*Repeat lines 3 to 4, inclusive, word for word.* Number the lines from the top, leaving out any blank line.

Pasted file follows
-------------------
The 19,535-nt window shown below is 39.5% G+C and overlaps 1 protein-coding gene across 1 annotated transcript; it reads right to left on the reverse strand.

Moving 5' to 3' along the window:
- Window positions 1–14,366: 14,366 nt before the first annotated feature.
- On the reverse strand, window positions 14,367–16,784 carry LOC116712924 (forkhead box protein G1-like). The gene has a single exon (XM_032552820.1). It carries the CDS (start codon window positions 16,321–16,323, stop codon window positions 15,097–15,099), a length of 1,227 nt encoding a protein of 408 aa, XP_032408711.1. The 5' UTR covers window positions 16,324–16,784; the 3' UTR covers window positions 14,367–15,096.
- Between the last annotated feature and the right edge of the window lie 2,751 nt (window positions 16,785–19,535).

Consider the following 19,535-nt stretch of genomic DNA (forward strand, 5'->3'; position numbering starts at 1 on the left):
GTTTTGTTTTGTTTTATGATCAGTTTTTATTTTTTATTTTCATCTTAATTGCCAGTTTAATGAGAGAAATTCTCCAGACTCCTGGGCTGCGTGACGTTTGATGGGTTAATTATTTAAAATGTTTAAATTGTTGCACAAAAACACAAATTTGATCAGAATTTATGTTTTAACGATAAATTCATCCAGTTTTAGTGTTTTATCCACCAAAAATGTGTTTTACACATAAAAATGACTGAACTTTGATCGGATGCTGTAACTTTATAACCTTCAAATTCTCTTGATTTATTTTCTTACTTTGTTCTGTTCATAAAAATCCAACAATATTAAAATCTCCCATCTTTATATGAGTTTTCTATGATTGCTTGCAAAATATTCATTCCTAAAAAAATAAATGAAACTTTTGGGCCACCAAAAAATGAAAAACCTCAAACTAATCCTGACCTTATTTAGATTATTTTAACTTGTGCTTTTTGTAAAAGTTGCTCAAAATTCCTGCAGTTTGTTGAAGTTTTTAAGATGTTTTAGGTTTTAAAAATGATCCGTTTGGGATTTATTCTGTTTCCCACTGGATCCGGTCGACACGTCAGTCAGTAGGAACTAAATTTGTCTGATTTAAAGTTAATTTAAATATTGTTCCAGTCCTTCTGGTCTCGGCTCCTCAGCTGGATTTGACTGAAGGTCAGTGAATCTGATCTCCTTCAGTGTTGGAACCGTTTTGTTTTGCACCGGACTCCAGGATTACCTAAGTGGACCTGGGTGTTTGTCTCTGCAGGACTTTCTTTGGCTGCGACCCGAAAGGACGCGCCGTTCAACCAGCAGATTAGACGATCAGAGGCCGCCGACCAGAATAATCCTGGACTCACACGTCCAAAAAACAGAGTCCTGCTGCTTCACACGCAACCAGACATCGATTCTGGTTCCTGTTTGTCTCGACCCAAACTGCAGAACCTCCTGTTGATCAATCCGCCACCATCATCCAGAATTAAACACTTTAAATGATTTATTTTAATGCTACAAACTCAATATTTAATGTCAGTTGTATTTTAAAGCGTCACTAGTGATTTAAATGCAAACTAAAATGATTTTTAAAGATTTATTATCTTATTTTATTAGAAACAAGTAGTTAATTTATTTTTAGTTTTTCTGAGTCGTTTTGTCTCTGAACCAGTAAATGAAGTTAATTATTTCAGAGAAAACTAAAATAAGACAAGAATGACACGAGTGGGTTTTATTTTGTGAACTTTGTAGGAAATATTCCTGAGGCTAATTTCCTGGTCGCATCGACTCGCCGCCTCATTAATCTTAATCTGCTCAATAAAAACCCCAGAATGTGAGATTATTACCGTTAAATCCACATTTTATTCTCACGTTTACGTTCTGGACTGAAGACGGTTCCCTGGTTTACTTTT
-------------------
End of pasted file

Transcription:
- Window positions 1–14,366: 14,366 nt before the first annotated feature.
- On the reverse strand, window positions 14,367–16,784 carry LOC116712924 (forkhead box protein G1-like). The gene has a single exon (XM_032552820.1). It carries the CDS (start codon window positions 16,321–16,323, stop codon window positions 15,097–15,099), a length of 1,227 nt encoding a protein of 408 aa, XP_032408711.1. The 5' UTR covers window positions 16,324–16,784; the 3' UTR covers window positions 14,367–15,096.